Four years later, more than 100 of the Chibok girls may still be in Boko Haram’s custody. In the meantime, the group has continued to launch suicide bombings on civilians, kidnap schoolchildren and ambush Nigerian soldiers – despite repeated assurances from the Nigerian government that the militants had been defeated.

On this edition of Global Journalist a look at how Boko Haram’s two factions - one now calling itself the Islamic State in West Africa - have managed to persist in northern Nigeria. We’ll also hear about some big challenges for the education system in this part of Nigeria - where both the insurgency and a number of other factors are keeping tens of thousands of girls from going to school.


AP Photo

For many, witch trials may seem like a relic of early colonial America.  But in fact witch-hunting is still a feature of rural life today in many some of the world.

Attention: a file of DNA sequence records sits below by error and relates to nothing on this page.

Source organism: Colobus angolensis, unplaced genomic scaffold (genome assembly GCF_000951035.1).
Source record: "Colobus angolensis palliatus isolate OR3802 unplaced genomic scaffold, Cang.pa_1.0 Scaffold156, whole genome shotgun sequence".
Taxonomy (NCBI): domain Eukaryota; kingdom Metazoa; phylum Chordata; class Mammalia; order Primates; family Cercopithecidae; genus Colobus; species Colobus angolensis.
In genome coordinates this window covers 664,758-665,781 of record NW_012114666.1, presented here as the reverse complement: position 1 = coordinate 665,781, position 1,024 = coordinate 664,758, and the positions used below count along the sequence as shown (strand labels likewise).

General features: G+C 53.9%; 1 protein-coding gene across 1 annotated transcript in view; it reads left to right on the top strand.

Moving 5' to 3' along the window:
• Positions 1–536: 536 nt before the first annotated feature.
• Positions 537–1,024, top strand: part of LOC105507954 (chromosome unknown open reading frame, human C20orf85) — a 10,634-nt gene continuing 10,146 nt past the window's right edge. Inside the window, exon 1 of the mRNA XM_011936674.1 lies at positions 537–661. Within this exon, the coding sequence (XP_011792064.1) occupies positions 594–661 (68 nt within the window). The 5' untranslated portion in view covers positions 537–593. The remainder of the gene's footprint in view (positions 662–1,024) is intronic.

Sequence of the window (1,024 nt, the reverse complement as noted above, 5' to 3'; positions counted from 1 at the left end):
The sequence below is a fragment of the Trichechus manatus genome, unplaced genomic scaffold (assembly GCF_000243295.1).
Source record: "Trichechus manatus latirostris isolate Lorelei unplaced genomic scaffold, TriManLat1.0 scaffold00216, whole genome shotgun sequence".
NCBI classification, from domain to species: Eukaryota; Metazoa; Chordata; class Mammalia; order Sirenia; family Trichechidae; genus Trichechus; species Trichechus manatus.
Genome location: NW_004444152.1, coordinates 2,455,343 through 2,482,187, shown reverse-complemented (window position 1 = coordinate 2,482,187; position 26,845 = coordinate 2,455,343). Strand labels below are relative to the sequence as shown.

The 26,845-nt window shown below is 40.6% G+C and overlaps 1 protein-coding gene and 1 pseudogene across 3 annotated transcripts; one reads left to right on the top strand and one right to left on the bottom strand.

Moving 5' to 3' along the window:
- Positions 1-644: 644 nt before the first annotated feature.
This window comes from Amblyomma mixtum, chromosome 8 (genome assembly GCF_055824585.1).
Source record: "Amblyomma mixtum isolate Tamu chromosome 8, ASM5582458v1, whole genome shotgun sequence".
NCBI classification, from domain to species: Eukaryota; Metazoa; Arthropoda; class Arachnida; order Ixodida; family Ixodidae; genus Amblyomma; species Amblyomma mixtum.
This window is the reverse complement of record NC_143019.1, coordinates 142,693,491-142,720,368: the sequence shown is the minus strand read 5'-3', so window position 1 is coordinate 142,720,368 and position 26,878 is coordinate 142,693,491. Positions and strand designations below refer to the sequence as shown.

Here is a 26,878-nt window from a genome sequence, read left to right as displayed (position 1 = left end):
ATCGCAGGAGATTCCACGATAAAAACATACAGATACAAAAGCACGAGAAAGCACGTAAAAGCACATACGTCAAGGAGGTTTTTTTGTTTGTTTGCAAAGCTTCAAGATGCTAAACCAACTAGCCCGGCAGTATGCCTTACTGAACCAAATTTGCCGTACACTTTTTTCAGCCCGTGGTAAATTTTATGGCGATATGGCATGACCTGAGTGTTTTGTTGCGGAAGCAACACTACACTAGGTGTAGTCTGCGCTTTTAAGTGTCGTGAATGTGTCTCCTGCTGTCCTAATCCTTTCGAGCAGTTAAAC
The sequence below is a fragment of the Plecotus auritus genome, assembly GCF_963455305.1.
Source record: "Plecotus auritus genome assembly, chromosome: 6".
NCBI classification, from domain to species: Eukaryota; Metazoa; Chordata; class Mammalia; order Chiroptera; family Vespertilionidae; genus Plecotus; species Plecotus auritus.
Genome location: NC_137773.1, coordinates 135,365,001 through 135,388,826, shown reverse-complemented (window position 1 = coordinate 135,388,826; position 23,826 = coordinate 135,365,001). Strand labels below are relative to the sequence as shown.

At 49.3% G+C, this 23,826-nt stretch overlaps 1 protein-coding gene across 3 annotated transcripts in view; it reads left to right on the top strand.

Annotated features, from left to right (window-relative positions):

One place where it's prevalent is India. On average, an Indian woman is killed every other day after being accused of witchcraft, according to government statistics. Many are tortured or publicly-humiliated before being burned, stabbed or beaten to death.

On this edition of Global Journalist, a look at the practice of witch-hunts in India, and why the phenomenon isn't merely an outgrowth of superstition. 

AP Photo

The #MeToo movement has spread from the United States to other parts of the world as women have increasingly spoken out about sexual assault and sexual harassment.

One country where it has struggled is Japan, where discussions about sexual harassment and sexual assault remain highly taboo.

Japanese women are much less likely than their U.S. counterparts to describe non-consensual sex as rape. Further, women who publicly accuse their attackers often face significant public backlash. 

On this edition of Global Journalist, a look at the conversation around the #MeToo movement in Japan, a country known for its technological and economic prowess but that lags behind many other industrialized countries in measures of gender equity.


via Wikimedia Commons

 Around the world, rates of teen pregnancy have been dropping for decades.